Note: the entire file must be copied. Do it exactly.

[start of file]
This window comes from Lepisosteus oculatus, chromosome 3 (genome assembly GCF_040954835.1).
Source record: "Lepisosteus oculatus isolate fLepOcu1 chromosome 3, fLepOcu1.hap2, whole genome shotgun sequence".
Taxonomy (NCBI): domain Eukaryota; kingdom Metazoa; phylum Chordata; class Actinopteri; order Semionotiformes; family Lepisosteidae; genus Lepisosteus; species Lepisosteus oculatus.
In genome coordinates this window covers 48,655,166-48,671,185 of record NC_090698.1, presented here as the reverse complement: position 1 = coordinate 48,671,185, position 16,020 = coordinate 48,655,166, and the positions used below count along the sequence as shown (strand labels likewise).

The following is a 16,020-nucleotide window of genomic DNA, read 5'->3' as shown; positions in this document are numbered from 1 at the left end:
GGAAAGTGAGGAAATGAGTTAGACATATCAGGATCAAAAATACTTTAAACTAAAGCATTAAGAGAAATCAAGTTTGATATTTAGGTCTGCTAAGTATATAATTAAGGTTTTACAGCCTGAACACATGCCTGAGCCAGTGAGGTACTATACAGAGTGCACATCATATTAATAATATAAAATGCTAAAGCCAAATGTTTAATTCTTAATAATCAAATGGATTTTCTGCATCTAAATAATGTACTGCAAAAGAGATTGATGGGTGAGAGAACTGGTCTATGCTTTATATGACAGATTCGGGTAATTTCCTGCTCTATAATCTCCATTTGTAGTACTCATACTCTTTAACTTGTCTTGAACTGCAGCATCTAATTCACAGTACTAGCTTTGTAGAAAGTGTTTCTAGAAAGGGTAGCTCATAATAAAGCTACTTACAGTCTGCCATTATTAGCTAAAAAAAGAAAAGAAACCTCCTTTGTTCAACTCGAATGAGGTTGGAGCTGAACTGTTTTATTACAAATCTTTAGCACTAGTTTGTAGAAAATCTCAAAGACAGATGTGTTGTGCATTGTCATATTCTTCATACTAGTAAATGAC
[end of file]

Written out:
This window comes from Lepisosteus oculatus, chromosome 3 (genome assembly GCF_040954835.1).
Source record: "Lepisosteus oculatus isolate fLepOcu1 chromosome 3, fLepOcu1.hap2, whole genome shotgun sequence".
Taxonomy (NCBI): domain Eukaryota; kingdom Metazoa; phylum Chordata; class Actinopteri; order Semionotiformes; family Lepisosteidae; genus Lepisosteus; species Lepisosteus oculatus.
In genome coordinates this window covers 48,655,166-48,671,185 of record NC_090698.1, presented here as the reverse complement: position 1 = coordinate 48,671,185, position 16,020 = coordinate 48,655,166, and the positions used below count along the sequence as shown (strand labels likewise).

The following is a 16,020-nucleotide window of genomic DNA, read 5'->3' as shown; positions in this document are numbered from 1 at the left end:
GGAAAGTGAGGAAATGAGTTAGACATATCAGGATCAAAAATACTTTAAACTAAAGCATTAAGAGAAATCAAGTTTGATATTTAGGTCTGCTAAGTATATAATTAAGGTTTTACAGCCTGAACACATGCCTGAGCCAGTGAGGTACTATACAGAGTGCACATCATATTAATAATATAAAATGCTAAAGCCAAATGTTTAATTCTTAATAATCAAATGGATTTTCTGCATCTAAATAATGTACTGCAAAAGAGATTGATGGGTGAGAGAACTGGTCTATGCTTTATATGACAGATTCGGGTAATTTCCTGCTCTATAATCTCCATTTGTAGTACTCATACTCTTTAACTTGTCTTGAACTGCAGCATCTAATTCACAGTACTAGCTTTGTAGAAAGTGTTTCTAGAAAGGGTAGCTCATAATAAAGCTACTTACAGTCTGCCATTATTAGCTAAAAAAAGAAAAGAAACCTCCTTTGTTCAACTCGAATGAGGTTGGAGCTGAACTGTTTTATTACAAATCTTTAGCACTAGTTTGTAGAAAATCTCAAAGACAGATGTGTTGTGCATTGTCATATTCTTCATACTAGTAAATGAC